Aug. 30, 2007 -- The online movie starts with an image of three men shaking hands. Instead of a deep adult voice telling the history lesson, a boy’s voice recites, “In the 1954 Brown v. Board of Education decision, segregated schools were declared unconstitutional. This landmark decision sparked the modern Civil Rights movement.” The image zooms out, from one man’s face to three, showing viewers George Hayes, Thurgood Marshall and James Nabrit, lawyers who argued the U.S. Supreme Court case.
This wasn’t a PBS production. Rather, it was an online film created by a middle-school student.
Middle and high school students are making their own short documentaries, thanks to the University of Virginia’s Curry Center for Technology and Teacher Education. Center co-director Glen Bull, professor of instructional technology, and research scientist Bill Ferster of the Curry School of Education have developed a Web-based application, PrimaryAccess, which allows teachers and students to tap into original materials archived on the Internet through institutions, such as the Library of Congress and the Smithsonian American Art Museum.
“PrimaryAccess offers teachers another tool to bring history alive,” said Ferster, who pioneered the first digital nonlinear editing system for film and video and has worked with documentary filmmaker Ken Burns.
Working with Primary Source Learning, a consortium of Northern Virginia schools focusing on the use of technology in the classroom, the center will conduct a rigorous quantitative assessment of PrimaryAccess, supported by a $154,000 grant from the Jessie Ball duPont Fund. At least 20 teachers and up to 600 middle school students will take part in the study.
“We want to assess the affect of using multimedia to incorporate primary source documents into social studies teaching to see if it influences learning outcomes,” Bull said. The study will look at experimental and control groups in middle and secondary social studies classes.
PrimaryAccess is the first online tool that allows students to combine their own text, historical images from primary sources, and audio narration to create short online documentary films linked to social studies standards of learning. Since the first version was developed in collaboration with the University of Virginia Center for Digital History and piloted in a local elementary school in 2005, more than 6,500 users around the U.S. and in other countries have made their own short movies, according to Ferster.
Rhonda Clevenson, program director of Primary Source Learning, tested PrimaryAccess with a group of students in a summer program, and said the tool is easy to use and shows what students can do with primary source materials.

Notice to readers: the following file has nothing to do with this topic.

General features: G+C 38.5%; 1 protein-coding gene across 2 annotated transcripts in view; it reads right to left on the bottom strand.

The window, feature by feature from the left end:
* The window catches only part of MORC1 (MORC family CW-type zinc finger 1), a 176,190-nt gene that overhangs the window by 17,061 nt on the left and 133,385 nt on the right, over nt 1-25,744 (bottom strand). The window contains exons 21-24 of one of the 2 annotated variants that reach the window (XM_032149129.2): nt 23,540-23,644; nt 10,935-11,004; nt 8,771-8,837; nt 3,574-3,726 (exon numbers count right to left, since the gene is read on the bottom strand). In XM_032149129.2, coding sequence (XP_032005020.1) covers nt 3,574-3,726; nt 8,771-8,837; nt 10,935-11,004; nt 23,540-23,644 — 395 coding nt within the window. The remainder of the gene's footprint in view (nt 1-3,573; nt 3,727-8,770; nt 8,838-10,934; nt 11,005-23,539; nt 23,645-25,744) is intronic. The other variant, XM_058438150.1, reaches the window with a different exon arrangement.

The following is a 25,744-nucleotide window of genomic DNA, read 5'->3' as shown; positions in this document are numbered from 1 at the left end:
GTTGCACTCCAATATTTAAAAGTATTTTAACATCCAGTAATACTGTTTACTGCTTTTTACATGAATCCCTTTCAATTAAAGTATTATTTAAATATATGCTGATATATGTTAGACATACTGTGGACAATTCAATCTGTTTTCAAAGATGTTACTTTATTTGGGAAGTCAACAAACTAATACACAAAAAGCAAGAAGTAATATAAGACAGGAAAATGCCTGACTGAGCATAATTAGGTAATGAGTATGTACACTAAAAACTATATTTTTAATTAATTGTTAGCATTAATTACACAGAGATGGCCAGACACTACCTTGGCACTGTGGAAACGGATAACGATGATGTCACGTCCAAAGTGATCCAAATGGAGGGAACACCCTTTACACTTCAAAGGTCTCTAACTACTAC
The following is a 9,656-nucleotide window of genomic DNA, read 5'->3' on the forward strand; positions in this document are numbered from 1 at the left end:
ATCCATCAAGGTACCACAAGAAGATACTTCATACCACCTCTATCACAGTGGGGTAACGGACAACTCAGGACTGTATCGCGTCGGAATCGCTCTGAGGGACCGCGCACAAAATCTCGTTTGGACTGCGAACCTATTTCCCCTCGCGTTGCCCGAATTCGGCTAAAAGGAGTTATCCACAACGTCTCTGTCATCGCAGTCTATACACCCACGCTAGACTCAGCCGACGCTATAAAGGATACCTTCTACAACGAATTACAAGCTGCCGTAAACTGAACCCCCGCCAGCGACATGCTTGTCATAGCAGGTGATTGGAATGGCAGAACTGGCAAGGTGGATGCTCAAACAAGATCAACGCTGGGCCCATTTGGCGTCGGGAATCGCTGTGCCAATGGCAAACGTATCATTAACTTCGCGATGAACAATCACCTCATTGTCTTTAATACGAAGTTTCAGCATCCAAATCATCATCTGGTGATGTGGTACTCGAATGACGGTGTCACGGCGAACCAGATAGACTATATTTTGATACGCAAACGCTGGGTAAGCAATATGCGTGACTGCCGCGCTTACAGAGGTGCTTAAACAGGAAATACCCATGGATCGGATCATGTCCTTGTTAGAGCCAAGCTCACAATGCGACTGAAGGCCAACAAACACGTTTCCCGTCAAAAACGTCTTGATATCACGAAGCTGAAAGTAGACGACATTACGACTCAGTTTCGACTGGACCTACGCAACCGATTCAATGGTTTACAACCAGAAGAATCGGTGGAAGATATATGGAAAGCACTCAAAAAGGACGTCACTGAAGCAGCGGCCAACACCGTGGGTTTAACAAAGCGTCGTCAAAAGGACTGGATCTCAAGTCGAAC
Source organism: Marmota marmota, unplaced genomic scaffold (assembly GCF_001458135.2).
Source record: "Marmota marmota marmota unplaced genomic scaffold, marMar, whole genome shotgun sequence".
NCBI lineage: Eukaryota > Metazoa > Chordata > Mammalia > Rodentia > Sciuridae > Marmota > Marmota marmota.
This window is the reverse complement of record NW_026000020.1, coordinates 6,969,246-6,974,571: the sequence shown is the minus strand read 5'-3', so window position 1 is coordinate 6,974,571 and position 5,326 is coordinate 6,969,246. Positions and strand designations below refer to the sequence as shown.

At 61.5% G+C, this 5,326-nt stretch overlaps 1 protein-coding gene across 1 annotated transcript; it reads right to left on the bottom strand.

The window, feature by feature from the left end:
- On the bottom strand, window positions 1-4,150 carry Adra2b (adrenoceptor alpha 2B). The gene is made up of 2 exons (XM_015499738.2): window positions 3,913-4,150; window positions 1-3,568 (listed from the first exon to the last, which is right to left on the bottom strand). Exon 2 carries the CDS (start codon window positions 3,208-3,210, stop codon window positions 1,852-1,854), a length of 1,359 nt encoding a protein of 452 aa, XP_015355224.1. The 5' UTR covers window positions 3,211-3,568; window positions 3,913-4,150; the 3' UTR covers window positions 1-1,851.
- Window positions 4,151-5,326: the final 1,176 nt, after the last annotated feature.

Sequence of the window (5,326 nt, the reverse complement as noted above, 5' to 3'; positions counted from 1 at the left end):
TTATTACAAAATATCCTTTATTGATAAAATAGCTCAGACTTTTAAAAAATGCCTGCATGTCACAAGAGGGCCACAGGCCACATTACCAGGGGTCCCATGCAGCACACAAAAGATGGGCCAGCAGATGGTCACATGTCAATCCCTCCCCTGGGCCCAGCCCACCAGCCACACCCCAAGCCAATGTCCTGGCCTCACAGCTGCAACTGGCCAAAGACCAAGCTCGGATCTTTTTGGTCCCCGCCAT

“PrimaryAccess is designed for learning and for assessing what students have learned about topics,” said Clevenson, who works with Arlington, Alexandria, Fairfax and Falls Church public schools.
Teachers have created 1,728 lesson plans and added almost 11,500 primary source images to the database. They are able to pre-select a group of images to accompany topics within their curriculum. Students then may choose from those images, but they have to write the script that goes along with them. That gives them practice in written expression of their knowledge, Bull pointed out. They also add narration, recording their own voice, and in a few easy steps, the students have created their own mini-documentary, about two minutes long for this project.
“Tools that allow students to learn visually as well as verbally can significantly enhance learning when coupled with appropriate pedagogy,” Bull said, citing recent studies that are showing the benefits of learning through multiple methods.
PrimaryAccess includes an integrated search tool to access online collections of primary source documents. As part of the study, the Smithsonian American Art Museum, with its extensive holdings of online primary source documents related to the nation’s history, will work with the researchers and educators to identify resources most applicable to K-12 social studies learning objectives. Primary Source Learning, through the Library of Congress’ “Teaching with Primary Sources” program, brings to the study an organized Web-based collection of images under headings of subjects, grades and Standards of Learning requirements.
Under the new grant, the Smithsonian will provide art images as an impetus to explore social studies and history. Teachers will develop lessons their students can draw from to make their own short movies connecting art and history.
The match between the Primary Source Learning bank of materials and the PrimaryAccess formatting is a dream-come-true for Clevenson.
“PrimaryAccess saves teachers hours in making lesson plans. It’s a very effective teaching tool,” she said.
The initial phase will focus on the 1920s and 1930s, which Bull called “the dawn of emerging media,” meaning radio and film and recordings.
PrimaryAccess is one of several initiatives the U.Va. center is working on to explore innovative digital technologies for K-12 education. Other projects target math, science and language arts. See the center’s Web site at http://www.teacherlink.org, or go to http://www.primaryaccess.org. At the PrimaryAccess Web site, click on “Make Movie”
and log in as “Guest.” Follow the three steps from there.
Bull, who co-directs the U.Va. Curry center with education professor Joe Garofalo, noted findings from a survey conducted by the Pew Internet & American Life Project on how much our society, and especially younger members, are using the Internet and will continue to do so. It’s time to figure out how to enlist the technology to work in the classroom and build on students’ attention and engagement, Bull said.